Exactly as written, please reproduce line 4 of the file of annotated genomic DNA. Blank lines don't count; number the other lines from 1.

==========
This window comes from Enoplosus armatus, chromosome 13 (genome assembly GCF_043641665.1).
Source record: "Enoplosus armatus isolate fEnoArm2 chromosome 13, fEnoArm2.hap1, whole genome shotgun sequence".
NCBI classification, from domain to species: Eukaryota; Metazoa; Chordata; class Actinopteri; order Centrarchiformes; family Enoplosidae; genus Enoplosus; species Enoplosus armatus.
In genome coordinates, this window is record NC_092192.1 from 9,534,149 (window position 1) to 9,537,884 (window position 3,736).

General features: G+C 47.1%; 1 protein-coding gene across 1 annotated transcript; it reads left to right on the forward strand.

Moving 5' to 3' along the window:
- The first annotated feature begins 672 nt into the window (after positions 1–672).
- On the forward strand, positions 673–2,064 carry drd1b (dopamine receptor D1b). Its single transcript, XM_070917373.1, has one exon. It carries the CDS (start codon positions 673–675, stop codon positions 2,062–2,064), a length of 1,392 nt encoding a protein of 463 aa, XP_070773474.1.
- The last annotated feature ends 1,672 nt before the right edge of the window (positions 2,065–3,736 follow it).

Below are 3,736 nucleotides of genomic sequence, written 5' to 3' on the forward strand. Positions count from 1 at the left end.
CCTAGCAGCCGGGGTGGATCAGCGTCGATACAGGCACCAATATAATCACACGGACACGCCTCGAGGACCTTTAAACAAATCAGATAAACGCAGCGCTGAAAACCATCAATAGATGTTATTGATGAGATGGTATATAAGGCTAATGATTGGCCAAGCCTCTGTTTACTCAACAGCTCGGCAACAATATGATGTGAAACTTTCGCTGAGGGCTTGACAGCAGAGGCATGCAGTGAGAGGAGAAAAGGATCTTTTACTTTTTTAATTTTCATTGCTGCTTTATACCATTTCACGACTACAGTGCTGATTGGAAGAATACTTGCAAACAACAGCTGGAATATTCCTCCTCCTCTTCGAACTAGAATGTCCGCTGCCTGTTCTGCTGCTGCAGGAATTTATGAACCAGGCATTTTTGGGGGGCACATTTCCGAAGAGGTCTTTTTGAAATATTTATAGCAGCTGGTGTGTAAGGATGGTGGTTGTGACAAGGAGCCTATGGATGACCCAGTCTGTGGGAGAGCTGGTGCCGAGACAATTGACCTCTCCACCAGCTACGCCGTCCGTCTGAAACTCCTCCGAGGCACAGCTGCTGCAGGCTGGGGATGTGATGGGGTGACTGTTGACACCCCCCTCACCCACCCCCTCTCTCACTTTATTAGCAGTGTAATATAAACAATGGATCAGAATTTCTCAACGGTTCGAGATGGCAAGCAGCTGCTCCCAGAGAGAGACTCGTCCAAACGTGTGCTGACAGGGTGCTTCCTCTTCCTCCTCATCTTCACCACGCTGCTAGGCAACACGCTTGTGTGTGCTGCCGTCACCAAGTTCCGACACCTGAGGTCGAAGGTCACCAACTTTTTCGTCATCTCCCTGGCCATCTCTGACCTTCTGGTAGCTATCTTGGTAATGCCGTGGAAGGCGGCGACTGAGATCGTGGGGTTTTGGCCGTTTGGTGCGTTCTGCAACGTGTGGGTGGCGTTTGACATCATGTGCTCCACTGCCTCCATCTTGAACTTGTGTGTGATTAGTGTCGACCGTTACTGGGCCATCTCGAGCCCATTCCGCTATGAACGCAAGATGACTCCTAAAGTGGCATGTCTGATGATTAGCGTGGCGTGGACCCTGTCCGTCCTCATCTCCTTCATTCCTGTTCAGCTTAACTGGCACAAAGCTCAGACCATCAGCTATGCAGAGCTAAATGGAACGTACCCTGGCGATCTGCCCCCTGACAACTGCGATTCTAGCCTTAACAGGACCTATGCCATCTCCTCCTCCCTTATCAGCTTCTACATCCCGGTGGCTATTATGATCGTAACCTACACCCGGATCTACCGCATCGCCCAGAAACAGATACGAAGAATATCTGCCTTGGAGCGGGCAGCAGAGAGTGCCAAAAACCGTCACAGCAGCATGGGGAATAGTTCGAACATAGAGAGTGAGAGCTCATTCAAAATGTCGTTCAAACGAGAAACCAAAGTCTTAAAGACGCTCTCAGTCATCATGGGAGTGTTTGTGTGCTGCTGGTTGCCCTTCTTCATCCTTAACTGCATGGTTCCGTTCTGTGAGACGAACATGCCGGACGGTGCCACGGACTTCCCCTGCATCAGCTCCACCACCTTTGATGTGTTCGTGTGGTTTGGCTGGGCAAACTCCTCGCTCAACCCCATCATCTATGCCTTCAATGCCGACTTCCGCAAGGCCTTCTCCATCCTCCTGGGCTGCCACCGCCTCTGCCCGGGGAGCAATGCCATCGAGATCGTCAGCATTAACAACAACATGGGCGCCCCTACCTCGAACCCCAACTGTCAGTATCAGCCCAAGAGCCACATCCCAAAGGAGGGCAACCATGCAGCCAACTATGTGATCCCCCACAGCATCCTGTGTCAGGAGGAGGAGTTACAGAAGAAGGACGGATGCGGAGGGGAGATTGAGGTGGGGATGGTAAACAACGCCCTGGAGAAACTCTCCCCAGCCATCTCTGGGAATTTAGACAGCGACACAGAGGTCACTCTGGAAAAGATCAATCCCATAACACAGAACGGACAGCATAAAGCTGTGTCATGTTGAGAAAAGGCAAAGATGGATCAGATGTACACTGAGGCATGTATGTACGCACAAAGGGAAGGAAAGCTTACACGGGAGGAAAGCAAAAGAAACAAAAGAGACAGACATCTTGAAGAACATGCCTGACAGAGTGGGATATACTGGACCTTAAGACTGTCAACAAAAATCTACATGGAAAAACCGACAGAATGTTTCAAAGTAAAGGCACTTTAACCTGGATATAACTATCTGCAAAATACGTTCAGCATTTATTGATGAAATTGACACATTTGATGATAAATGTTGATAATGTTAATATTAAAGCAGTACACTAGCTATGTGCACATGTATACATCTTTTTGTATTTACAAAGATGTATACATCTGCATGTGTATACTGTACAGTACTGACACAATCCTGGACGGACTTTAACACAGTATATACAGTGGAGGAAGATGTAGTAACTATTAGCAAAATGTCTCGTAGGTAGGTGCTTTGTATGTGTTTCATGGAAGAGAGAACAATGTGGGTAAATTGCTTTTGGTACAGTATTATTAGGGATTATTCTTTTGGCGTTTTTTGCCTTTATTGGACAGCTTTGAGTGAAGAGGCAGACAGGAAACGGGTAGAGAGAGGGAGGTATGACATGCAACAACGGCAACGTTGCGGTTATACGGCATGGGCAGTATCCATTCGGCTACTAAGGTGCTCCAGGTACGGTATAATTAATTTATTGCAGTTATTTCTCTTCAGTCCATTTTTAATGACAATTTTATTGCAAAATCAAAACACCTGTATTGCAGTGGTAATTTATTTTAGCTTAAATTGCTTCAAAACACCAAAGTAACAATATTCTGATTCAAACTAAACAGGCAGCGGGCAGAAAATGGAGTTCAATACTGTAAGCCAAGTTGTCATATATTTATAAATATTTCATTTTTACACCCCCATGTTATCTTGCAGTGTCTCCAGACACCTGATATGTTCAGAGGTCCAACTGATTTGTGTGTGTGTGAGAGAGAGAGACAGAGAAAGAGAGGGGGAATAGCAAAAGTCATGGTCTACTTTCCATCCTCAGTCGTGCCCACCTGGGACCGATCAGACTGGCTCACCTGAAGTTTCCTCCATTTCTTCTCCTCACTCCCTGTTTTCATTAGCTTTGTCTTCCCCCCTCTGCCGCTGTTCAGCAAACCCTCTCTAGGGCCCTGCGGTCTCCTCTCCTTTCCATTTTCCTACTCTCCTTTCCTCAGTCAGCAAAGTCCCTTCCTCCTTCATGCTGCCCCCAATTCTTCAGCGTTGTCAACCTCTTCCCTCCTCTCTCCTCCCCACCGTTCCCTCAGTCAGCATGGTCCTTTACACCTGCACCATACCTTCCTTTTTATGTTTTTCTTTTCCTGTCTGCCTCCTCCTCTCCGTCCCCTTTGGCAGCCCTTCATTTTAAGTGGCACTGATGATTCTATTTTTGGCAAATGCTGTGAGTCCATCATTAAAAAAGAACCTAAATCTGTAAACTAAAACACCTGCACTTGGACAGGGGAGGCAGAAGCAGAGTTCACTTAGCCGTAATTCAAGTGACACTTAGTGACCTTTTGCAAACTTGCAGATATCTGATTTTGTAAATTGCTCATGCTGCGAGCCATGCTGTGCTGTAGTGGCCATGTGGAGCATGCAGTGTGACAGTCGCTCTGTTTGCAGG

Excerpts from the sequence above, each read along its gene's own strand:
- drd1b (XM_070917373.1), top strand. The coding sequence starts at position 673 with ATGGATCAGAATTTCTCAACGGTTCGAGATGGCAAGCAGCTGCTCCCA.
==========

In genome coordinates, this window is record NC_092192.1 from 9,534,149 (window position 1) to 9,537,884 (window position 3,736).